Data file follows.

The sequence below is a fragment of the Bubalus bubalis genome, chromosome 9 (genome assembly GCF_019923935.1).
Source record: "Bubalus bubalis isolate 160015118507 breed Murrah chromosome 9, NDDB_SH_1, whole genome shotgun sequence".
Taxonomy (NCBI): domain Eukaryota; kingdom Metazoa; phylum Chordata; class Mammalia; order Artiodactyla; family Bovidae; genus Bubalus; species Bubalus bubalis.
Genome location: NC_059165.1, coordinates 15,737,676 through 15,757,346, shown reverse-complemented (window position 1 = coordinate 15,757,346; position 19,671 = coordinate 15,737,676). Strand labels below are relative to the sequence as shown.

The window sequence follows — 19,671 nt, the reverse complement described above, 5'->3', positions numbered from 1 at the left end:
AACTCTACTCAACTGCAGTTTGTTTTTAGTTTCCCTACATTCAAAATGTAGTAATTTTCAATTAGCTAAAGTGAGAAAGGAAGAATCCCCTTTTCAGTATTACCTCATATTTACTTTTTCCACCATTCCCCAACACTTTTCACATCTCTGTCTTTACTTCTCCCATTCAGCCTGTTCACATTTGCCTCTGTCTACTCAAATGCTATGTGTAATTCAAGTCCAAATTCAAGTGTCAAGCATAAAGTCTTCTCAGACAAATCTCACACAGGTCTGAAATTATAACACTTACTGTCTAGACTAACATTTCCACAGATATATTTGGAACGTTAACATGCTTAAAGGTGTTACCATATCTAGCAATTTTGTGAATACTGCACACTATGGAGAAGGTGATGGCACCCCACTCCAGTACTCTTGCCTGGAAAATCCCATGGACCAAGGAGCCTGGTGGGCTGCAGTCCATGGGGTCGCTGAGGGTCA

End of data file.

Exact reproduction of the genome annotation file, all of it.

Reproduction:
The sequence below is a fragment of the Bubalus bubalis genome, chromosome 9 (genome assembly GCF_019923935.1).
Source record: "Bubalus bubalis isolate 160015118507 breed Murrah chromosome 9, NDDB_SH_1, whole genome shotgun sequence".
Taxonomy (NCBI): domain Eukaryota; kingdom Metazoa; phylum Chordata; class Mammalia; order Artiodactyla; family Bovidae; genus Bubalus; species Bubalus bubalis.
Genome location: NC_059165.1, coordinates 15,737,676 through 15,757,346, shown reverse-complemented (window position 1 = coordinate 15,757,346; position 19,671 = coordinate 15,737,676). Strand labels below are relative to the sequence as shown.

The window sequence follows — 19,671 nt, the reverse complement described above, 5'->3', positions numbered from 1 at the left end:
AACTCTACTCAACTGCAGTTTGTTTTTAGTTTCCCTACATTCAAAATGTAGTAATTTTCAATTAGCTAAAGTGAGAAAGGAAGAATCCCCTTTTCAGTATTACCTCATATTTACTTTTTCCACCATTCCCCAACACTTTTCACATCTCTGTCTTTACTTCTCCCATTCAGCCTGTTCACATTTGCCTCTGTCTACTCAAATGCTATGTGTAATTCAAGTCCAAATTCAAGTGTCAAGCATAAAGTCTTCTCAGACAAATCTCACACAGGTCTGAAATTATAACACTTACTGTCTAGACTAACATTTCCACAGATATATTTGGAACGTTAACATGCTTAAAGGTGTTACCATATCTAGCAATTTTGTGAATACTGCACACTATGGAGAAGGTGATGGCACCCCACTCCAGTACTCTTGCCTGGAAAATCCCATGGACCAAGGAGCCTGGTGGGCTGCAGTCCATGGGGTCGCTGAGGGTCA